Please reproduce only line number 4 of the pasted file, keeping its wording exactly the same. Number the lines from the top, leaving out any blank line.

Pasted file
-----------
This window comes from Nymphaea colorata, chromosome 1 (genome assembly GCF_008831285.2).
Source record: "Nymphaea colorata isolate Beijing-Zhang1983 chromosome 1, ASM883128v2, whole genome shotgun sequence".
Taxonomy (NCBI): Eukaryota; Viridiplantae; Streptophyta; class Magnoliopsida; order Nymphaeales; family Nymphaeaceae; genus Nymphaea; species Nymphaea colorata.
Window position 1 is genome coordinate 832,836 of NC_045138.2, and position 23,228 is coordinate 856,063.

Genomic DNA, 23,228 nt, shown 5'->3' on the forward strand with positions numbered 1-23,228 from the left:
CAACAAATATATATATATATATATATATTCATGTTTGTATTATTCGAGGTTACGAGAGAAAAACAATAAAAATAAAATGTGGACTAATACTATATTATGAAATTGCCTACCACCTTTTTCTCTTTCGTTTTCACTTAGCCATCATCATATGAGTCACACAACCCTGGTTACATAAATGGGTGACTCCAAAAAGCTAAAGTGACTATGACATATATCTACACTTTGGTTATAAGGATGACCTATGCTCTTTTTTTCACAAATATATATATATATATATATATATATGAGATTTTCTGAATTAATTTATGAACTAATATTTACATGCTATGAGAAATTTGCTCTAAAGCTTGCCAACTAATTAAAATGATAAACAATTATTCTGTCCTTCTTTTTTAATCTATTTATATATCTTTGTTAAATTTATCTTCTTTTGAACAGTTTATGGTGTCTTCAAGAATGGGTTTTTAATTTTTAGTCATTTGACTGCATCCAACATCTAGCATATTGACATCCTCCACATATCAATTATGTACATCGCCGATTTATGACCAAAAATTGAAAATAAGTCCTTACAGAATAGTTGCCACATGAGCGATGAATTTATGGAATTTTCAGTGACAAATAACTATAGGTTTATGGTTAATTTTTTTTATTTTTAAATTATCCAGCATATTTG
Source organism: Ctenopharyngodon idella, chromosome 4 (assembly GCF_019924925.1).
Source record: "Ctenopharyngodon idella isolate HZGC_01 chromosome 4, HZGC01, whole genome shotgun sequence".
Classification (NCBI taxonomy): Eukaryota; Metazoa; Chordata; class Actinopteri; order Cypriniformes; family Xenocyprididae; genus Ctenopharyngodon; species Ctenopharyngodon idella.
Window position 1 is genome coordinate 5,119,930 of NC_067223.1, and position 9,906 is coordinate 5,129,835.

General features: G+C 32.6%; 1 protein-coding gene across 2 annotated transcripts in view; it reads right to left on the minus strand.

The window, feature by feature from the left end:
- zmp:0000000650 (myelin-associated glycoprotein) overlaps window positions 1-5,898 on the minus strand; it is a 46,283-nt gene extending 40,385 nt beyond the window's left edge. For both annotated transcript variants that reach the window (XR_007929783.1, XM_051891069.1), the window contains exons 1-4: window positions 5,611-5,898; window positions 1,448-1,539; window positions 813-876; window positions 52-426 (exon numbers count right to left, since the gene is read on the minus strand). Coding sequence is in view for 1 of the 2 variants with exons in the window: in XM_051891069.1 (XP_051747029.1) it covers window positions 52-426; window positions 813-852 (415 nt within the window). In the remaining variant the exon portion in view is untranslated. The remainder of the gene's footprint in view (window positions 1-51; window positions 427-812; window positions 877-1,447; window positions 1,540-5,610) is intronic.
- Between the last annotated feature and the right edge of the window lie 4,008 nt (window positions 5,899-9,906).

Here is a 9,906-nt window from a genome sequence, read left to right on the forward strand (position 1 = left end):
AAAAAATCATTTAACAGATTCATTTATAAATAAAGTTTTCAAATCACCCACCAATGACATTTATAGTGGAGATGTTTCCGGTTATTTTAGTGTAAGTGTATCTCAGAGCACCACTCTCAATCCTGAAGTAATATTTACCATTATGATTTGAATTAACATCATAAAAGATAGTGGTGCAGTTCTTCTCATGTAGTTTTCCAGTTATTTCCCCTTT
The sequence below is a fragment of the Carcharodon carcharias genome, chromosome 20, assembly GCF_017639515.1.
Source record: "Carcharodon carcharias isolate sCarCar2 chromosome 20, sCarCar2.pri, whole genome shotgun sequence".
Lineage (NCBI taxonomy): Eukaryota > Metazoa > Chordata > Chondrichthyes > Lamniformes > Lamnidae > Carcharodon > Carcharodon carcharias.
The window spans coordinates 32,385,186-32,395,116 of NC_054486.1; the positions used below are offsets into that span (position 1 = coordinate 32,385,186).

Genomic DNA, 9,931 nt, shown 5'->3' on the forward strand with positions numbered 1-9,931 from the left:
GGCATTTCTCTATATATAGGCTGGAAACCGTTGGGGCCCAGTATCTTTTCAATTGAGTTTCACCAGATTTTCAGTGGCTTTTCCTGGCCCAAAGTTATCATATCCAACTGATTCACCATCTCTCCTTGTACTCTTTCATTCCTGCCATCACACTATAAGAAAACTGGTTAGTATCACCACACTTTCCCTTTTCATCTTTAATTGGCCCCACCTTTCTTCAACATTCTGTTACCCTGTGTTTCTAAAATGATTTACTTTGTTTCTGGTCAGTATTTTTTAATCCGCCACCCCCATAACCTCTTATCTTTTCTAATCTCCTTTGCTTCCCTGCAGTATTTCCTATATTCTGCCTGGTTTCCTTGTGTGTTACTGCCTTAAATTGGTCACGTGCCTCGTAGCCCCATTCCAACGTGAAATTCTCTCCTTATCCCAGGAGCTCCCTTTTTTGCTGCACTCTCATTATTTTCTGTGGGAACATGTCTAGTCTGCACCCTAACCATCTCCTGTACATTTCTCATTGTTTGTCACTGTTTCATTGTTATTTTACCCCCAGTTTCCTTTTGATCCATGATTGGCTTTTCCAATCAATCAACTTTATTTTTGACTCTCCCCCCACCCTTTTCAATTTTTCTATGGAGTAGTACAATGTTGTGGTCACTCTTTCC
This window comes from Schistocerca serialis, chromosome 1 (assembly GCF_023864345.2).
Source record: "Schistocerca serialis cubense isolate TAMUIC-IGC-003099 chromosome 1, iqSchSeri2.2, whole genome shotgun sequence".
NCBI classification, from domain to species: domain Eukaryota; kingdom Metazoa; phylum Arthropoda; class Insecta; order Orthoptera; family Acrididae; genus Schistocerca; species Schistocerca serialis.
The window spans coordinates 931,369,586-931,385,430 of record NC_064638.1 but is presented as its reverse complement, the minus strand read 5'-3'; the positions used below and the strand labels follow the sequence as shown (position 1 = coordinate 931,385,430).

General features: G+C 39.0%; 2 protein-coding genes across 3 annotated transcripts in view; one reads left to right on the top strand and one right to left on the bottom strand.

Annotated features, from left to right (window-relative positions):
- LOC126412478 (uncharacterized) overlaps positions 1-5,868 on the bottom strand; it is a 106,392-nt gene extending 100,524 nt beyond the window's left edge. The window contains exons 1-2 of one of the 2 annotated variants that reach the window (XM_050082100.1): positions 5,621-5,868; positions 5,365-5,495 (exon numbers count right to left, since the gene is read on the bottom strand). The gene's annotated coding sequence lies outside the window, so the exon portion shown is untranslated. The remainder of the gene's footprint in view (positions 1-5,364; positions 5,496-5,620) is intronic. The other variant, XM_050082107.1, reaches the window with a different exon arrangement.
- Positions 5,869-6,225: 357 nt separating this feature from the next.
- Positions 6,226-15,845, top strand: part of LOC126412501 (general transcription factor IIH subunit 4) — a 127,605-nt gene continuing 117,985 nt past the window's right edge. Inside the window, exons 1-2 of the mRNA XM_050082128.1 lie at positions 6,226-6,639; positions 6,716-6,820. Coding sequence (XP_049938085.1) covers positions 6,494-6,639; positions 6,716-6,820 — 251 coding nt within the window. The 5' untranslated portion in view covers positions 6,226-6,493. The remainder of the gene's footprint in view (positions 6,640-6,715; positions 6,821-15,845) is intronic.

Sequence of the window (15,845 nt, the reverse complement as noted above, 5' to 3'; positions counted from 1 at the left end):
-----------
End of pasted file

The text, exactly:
Window position 1 is genome coordinate 832,836 of NC_045138.2, and position 23,228 is coordinate 856,063.